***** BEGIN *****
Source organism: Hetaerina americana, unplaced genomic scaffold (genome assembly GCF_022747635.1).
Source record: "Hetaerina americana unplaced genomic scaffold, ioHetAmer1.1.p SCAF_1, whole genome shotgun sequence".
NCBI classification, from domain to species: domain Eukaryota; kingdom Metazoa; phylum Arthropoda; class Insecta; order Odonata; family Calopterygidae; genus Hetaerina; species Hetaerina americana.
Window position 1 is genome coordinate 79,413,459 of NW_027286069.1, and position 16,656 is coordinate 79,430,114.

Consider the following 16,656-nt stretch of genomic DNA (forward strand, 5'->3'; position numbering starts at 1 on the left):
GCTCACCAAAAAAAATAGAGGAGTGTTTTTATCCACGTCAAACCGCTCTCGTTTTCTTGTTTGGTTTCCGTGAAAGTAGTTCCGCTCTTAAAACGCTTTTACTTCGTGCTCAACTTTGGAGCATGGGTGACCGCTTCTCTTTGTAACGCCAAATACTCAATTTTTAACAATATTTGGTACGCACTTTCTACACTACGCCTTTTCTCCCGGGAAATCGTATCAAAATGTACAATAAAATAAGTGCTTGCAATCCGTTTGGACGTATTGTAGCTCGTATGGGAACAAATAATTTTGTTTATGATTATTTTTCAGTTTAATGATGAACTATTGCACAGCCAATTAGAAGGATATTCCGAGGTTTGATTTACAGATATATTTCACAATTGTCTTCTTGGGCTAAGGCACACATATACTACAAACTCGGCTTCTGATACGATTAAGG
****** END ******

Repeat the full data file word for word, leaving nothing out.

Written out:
Source organism: Hetaerina americana, unplaced genomic scaffold (genome assembly GCF_022747635.1).
Source record: "Hetaerina americana unplaced genomic scaffold, ioHetAmer1.1.p SCAF_1, whole genome shotgun sequence".
NCBI classification, from domain to species: domain Eukaryota; kingdom Metazoa; phylum Arthropoda; class Insecta; order Odonata; family Calopterygidae; genus Hetaerina; species Hetaerina americana.
Window position 1 is genome coordinate 79,413,459 of NW_027286069.1, and position 16,656 is coordinate 79,430,114.

Consider the following 16,656-nt stretch of genomic DNA (forward strand, 5'->3'; position numbering starts at 1 on the left):
GCTCACCAAAAAAAATAGAGGAGTGTTTTTATCCACGTCAAACCGCTCTCGTTTTCTTGTTTGGTTTCCGTGAAAGTAGTTCCGCTCTTAAAACGCTTTTACTTCGTGCTCAACTTTGGAGCATGGGTGACCGCTTCTCTTTGTAACGCCAAATACTCAATTTTTAACAATATTTGGTACGCACTTTCTACACTACGCCTTTTCTCCCGGGAAATCGTATCAAAATGTACAATAAAATAAGTGCTTGCAATCCGTTTGGACGTATTGTAGCTCGTATGGGAACAAATAATTTTGTTTATGATTATTTTTCAGTTTAATGATGAACTATTGCACAGCCAATTAGAAGGATATTCCGAGGTTTGATTTACAGATATATTTCACAATTGTCTTCTTGGGCTAAGGCACACATATACTACAAACTCGGCTTCTGATACGATTAAGG